The velocity of water in a pipe varies as the square root of the head. That is, if you start with a head of 1 foot, and increase the head to 4 feet the velocity is doubled, √4 = 2; if you increase the head to 9 feet the velocity is trebbled 9 = 3, and so on.


If the pipe from your water tank to your house runs up and down hill, it may become stopped by an air lock as shown in Fig. 120. In (1) the tank is empty but water remains in the U part to the level of the bathroom faucet; above this is air. In (2) the tank is again filled and the bathroom faucet is open but the water does not run. It does not because the air in the pipe permits the 15


foot head at the tank to be balanced by the 15 foot head below the bathroom faucet. This is called an air lock.

The air lock can be destroyed by opening any faucet near the bottom of the U because these let out the water and then the air. It can be destroyed here by opening the basement faucet.

To illustrate an air lock.

Use the apparatus, Fig. 121. In (1) the tank is empty and the U is half full of water. In (2) the tank is filled but the water does not run. It is air locked because the air permits the 8 inch head in the U to balance the 8 inch head at the tank.

Open the tee. Is the air let out? Close the tee. Does the water flow, that is, is the air lock destroyed.?



Pneumatic engineering is the engineering which deals with air and other gases. You have already used two pneumatic appliances in the section on hydraulic engineering, namely, the siphon and the pump; these are pneumatic and also hydraulic appliances. You have also made some experiments to show that the atmosphere exerts pressure; you will begin your work in pneumatic engineering by making further experiments along this line.


To show that the atmosphere exerts pressure.

The Magdeburg hemispheres, (1) Fig. 122, are made of metal, are hollow, and are ground smooth around the edge so that they fit together air-tight. When the air is pumped out, through the handle on one side, they are hard to pull apart. The original hemispheres, (2) Fig. 122, were 14 inches in diameter and required eight horses on each side to pull them apart. When the air is pumped out there is nothing inside the hemispheres to exert pressure outward and the pressure of the atmosphere holds them together.

Show this with (1), Fig. 123. Pull the handle up and there is very little air inside to exert pressure outward. Pull out the end stopper. Does the atmosphere make this rather difficult?


Show it also with (2). Fill the quart sealer one third full of hot water, put on the rubber ring and the cover but do not seal, place the sealer in a saucepan of salt water, heat until the water in sealer has boiled for one or two minutes, seal and stand aside until quite cold. Unseal and try to lift the cover. Is it difficult?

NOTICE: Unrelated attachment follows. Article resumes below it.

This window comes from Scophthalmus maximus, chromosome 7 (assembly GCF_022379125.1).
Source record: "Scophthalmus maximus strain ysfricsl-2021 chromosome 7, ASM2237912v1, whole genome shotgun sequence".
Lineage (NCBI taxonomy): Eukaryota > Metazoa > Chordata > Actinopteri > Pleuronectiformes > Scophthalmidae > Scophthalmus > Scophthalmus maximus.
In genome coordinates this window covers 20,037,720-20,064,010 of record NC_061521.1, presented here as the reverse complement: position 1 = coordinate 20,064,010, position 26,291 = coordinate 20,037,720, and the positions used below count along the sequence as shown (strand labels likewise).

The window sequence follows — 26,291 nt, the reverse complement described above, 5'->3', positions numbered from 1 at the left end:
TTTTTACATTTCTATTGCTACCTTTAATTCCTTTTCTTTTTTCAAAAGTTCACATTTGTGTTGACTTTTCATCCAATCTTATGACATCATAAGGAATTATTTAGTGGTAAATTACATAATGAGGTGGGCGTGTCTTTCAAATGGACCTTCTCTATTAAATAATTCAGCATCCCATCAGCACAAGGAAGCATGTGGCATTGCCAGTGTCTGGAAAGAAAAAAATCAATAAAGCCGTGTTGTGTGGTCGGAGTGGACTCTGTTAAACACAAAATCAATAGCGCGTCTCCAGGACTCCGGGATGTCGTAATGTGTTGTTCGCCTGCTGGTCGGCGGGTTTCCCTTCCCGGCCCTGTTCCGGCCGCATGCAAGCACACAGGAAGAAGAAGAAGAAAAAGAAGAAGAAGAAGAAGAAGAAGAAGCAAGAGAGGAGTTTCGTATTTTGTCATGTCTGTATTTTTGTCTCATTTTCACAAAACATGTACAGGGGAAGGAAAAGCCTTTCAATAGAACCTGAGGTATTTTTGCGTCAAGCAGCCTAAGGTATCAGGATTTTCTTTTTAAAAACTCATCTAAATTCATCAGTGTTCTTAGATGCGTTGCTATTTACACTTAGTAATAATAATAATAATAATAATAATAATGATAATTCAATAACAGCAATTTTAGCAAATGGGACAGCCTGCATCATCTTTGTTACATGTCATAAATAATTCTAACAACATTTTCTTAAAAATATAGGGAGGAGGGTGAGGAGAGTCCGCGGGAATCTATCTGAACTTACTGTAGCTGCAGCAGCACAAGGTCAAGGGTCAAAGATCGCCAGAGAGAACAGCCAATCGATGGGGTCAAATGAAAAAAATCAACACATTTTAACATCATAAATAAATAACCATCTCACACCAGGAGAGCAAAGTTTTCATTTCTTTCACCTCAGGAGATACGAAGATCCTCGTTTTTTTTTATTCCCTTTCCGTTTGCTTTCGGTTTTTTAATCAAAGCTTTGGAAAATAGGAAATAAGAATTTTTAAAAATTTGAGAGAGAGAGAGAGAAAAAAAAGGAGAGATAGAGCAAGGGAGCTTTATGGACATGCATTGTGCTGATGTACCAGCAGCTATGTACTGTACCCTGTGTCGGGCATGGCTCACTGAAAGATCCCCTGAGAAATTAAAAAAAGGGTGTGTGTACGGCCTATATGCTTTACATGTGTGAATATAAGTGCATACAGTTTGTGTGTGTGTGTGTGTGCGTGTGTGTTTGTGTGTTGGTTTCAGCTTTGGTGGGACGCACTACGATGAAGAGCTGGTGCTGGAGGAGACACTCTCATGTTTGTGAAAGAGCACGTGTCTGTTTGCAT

The steam formed in the sealer drives out the air and when the steam condenses there is a vacuum above the water in the sealer. There is then no upward pressure under the cover and the atmospheric pressure on top makes it difficult to lift the cover.


When the plunger is raised in the tube, (1), Fig. 124, the atmospheric pressure on the outside forces the sheet of rubber in.

Illustrate this also by means of (2), Fig. 124. Suck air out of the tube and close the hose with a clip. Does the atmosphere force the rubber in? Turn the rubber in all directions. Is the pressure of the atmosphere equal in all directions.


A most striking method of showing that the atmosphere exerts pressure is shown in Fig. 125. A little water is placed in an empty syrup can and boiled until the steam comes out for one or two minuts. (Sic.) The can is then closed air tight and inverted in a dish of cold water. In a short time the can suddenly collapses.

The reason for this is as follows: when the steam has driven out the air there is nothing left in the can but water and steam, and when


the steam condenses in the closed can, there is nothing in the space above the water, to exert pressure outward and the can must stand the whole pressure of the atmosphere. If it is not strong enough to do this, it collapses.

Beg or buy a gallon syrup can and try this experiment, it will certainly surprise you. Be sure the opening is covered with water when you invert the can in cold water because the water will help to make the opening air-tight.

You cannot make this experiment with a glass bottle because the glass is strong enough to support the atmosphere.



The pressure of the atmosphere was first measured by an Italian named Torricelli in 1643, with apparatus similar to that shown in Fig. 126. His experiment was essentially as follows: A glass tube, 3 feet long and closed at one end, was completely filled with mercury (quicksilver) to expel the air; the open end, closed with the finger, was then inverted over a dish of mercury, and the finger was removed under mercury.

He found that some of the mercury came out of the tube but that a column remained to a height of about 30 inches above the surface of the mercury in the dish.

Since no air enters the tube, the space above the mercury in the tube has nothing in it, that is, it is a vacuum. There is, therefore, no pressure downward on the surface of the mercury in the tube, and the pressure of the atmosphere downward on the surface of the mercury in the dish supports the column of mercury in the tube.